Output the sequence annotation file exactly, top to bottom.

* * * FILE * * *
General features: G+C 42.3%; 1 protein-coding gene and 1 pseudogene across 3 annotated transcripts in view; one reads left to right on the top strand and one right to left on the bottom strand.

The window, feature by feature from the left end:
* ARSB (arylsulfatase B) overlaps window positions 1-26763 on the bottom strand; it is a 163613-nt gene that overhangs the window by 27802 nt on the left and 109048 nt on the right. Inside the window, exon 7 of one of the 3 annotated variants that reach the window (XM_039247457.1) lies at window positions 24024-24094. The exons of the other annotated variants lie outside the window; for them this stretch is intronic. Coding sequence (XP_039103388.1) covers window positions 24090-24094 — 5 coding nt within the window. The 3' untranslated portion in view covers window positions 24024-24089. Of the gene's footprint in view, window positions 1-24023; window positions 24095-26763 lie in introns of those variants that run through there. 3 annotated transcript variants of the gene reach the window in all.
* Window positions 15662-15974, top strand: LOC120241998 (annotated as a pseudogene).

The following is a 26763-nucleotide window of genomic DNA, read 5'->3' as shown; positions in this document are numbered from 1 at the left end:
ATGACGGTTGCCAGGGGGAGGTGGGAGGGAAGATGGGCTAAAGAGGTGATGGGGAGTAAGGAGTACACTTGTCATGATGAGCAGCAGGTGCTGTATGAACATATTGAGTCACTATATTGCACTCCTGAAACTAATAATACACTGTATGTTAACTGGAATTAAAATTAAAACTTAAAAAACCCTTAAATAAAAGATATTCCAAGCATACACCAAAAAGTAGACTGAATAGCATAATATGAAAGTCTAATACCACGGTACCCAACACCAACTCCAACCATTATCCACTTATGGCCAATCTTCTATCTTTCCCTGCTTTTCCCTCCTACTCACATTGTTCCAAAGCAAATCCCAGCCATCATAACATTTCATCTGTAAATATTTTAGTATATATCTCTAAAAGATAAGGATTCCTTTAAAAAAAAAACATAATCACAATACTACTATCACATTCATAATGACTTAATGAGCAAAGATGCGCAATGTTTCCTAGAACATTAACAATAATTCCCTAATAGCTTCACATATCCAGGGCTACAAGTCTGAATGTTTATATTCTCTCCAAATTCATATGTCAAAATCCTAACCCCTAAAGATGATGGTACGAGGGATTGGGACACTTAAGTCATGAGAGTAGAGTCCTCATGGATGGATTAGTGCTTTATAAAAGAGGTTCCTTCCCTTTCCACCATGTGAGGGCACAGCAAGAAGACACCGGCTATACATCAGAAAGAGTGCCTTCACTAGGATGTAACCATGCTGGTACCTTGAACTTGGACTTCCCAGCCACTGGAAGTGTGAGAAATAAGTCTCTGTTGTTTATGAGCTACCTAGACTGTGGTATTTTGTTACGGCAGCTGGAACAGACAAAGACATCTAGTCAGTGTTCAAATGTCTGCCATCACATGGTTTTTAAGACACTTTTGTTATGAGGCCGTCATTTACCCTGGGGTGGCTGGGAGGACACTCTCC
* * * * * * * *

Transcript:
General features: G+C 42.3%; 1 protein-coding gene and 1 pseudogene across 3 annotated transcripts in view; one reads left to right on the top strand and one right to left on the bottom strand.

The window, feature by feature from the left end:
* ARSB (arylsulfatase B) overlaps window positions 1-26763 on the bottom strand; it is a 163613-nt gene that overhangs the window by 27802 nt on the left and 109048 nt on the right. Inside the window, exon 7 of one of the 3 annotated variants that reach the window (XM_039247457.1) lies at window positions 24024-24094. The exons of the other annotated variants lie outside the window; for them this stretch is intronic. Coding sequence (XP_039103388.1) covers window positions 24090-24094 — 5 coding nt within the window. The 3' untranslated portion in view covers window positions 24024-24089. Of the gene's footprint in view, window positions 1-24023; window positions 24095-26763 lie in introns of those variants that run through there. 3 annotated transcript variants of the gene reach the window in all.
* Window positions 15662-15974, top strand: LOC120241998 (annotated as a pseudogene).

The following is a 26763-nucleotide window of genomic DNA, read 5'->3' as shown; positions in this document are numbered from 1 at the left end:
ATGACGGTTGCCAGGGGGAGGTGGGAGGGAAGATGGGCTAAAGAGGTGATGGGGAGTAAGGAGTACACTTGTCATGATGAGCAGCAGGTGCTGTATGAACATATTGAGTCACTATATTGCACTCCTGAAACTAATAATACACTGTATGTTAACTGGAATTAAAATTAAAACTTAAAAAACCCTTAAATAAAAGATATTCCAAGCATACACCAAAAAGTAGACTGAATAGCATAATATGAAAGTCTAATACCACGGTACCCAACACCAACTCCAACCATTATCCACTTATGGCCAATCTTCTATCTTTCCCTGCTTTTCCCTCCTACTCACATTGTTCCAAAGCAAATCCCAGCCATCATAACATTTCATCTGTAAATATTTTAGTATATATCTCTAAAAGATAAGGATTCCTTTAAAAAAAAAACATAATCACAATACTACTATCACATTCATAATGACTTAATGAGCAAAGATGCGCAATGTTTCCTAGAACATTAACAATAATTCCCTAATAGCTTCACATATCCAGGGCTACAAGTCTGAATGTTTATATTCTCTCCAAATTCATATGTCAAAATCCTAACCCCTAAAGATGATGGTACGAGGGATTGGGACACTTAAGTCATGAGAGTAGAGTCCTCATGGATGGATTAGTGCTTTATAAAAGAGGTTCCTTCCCTTTCCACCATGTGAGGGCACAGCAAGAAGACACCGGCTATACATCAGAAAGAGTGCCTTCACTAGGATGTAACCATGCTGGTACCTTGAACTTGGACTTCCCAGCCACTGGAAGTGTGAGAAATAAGTCTCTGTTGTTTATGAGCTACCTAGACTGTGGTATTTTGTTACGGCAGCTGGAACAGACAAAGACATCTAGTCAGTGTTCAAATGTCTGCCATCACATGGTTTTTAAGACACTTTTGTTATGAGGCCGTCATTTACCCTGGGGTGGCTGGGAGGACACTCTCC